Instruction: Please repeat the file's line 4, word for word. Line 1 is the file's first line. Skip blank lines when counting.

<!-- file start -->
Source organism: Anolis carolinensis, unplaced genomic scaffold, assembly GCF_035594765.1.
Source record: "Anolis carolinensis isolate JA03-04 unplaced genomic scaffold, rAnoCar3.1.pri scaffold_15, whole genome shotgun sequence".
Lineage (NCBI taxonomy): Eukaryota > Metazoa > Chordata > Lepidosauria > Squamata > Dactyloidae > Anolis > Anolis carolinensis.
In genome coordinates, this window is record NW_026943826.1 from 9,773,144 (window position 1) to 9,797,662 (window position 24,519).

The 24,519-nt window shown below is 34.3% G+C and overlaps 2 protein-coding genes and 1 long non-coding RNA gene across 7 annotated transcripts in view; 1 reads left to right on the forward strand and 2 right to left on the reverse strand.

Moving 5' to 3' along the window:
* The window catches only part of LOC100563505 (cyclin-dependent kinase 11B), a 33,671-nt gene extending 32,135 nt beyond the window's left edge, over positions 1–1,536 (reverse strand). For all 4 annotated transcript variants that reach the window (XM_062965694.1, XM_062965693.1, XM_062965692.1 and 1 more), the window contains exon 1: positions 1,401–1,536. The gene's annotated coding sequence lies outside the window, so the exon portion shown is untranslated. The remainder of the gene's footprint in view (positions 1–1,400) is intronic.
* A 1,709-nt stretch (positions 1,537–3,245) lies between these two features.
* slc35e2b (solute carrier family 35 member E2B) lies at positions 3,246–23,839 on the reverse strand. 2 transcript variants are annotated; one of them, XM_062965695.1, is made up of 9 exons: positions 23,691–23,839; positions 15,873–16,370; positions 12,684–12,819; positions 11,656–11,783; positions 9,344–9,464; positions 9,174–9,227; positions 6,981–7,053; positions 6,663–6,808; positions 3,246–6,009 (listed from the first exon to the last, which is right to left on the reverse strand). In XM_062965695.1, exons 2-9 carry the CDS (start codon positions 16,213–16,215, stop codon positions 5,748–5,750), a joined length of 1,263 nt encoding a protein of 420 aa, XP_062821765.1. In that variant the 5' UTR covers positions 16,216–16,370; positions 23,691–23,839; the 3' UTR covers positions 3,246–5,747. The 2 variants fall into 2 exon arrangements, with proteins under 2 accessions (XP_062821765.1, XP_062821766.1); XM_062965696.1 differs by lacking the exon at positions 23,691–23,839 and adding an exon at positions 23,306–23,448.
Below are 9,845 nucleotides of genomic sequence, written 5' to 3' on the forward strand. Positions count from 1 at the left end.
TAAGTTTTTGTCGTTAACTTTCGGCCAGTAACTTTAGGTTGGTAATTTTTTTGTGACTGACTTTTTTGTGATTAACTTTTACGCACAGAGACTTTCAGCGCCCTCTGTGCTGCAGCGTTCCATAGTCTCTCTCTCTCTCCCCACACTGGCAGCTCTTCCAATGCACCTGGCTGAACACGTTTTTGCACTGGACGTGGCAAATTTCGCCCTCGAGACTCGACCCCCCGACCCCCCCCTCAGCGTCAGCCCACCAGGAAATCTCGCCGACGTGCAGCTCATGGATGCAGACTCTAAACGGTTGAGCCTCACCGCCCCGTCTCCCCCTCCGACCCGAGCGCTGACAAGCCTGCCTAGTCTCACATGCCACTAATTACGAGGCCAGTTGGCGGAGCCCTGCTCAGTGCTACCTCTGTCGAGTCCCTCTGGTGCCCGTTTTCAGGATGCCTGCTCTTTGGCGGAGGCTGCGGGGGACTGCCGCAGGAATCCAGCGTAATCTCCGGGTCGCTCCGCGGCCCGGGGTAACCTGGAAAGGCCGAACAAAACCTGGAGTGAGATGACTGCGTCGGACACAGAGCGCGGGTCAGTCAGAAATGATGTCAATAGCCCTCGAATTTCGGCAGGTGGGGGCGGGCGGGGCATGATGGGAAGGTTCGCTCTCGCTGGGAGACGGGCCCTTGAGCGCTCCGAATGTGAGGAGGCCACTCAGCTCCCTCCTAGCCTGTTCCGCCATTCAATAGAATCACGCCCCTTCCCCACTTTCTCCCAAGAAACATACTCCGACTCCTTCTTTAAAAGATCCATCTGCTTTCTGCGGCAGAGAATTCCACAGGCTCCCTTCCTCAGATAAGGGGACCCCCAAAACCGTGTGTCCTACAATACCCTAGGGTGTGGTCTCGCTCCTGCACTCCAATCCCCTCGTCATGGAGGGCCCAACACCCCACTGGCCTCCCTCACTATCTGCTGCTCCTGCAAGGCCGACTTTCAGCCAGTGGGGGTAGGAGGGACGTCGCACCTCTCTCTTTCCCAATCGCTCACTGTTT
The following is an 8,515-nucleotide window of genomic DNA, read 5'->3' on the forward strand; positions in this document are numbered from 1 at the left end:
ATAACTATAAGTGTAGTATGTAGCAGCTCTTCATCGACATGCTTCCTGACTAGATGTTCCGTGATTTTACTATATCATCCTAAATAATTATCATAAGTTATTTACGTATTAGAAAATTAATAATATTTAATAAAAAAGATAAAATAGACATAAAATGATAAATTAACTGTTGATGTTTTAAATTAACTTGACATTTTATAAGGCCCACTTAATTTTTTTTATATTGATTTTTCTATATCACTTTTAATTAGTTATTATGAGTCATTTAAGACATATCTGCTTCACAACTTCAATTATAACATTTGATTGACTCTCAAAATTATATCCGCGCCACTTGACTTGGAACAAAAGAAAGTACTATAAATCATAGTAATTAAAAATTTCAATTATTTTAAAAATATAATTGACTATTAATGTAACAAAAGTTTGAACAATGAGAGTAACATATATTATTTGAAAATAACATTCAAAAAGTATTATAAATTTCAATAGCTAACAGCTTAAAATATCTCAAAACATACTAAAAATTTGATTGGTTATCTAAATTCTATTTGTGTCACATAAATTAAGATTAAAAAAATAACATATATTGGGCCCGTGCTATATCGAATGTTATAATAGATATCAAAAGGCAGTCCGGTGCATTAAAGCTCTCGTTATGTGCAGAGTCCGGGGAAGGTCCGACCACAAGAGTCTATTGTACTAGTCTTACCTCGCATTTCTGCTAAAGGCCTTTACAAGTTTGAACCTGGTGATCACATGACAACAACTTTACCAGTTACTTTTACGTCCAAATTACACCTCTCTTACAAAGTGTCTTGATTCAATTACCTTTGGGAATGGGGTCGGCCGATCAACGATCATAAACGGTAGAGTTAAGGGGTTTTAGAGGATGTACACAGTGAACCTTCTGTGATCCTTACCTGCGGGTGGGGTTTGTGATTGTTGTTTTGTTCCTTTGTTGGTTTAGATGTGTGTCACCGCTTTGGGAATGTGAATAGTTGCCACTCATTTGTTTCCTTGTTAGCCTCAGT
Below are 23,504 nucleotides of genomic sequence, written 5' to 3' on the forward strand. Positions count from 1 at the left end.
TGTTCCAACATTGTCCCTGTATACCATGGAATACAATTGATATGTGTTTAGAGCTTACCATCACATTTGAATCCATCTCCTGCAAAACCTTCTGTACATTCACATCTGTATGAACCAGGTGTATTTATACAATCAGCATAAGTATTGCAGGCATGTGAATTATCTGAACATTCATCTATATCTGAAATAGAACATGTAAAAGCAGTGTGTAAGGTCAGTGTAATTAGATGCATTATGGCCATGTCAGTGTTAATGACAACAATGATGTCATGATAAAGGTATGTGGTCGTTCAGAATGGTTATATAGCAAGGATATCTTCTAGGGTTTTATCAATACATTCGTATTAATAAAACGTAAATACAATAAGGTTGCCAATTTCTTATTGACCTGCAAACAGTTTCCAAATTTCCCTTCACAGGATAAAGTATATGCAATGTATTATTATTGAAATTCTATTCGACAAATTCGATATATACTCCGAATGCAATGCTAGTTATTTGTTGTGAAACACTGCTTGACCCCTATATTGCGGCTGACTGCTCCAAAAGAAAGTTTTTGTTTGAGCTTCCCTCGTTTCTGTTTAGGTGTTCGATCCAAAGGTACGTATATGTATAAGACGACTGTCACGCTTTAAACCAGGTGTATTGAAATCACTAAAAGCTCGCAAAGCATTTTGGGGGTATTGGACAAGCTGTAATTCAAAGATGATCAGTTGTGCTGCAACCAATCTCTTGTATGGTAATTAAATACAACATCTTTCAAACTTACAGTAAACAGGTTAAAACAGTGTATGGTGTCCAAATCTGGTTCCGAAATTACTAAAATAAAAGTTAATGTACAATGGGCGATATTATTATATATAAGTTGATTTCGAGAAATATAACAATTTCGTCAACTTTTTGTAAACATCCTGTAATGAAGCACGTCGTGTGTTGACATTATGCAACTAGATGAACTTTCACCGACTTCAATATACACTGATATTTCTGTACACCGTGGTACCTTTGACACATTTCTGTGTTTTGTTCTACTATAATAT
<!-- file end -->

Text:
In genome coordinates, this window is record NW_026943826.1 from 9,773,144 (window position 1) to 9,797,662 (window position 24,519).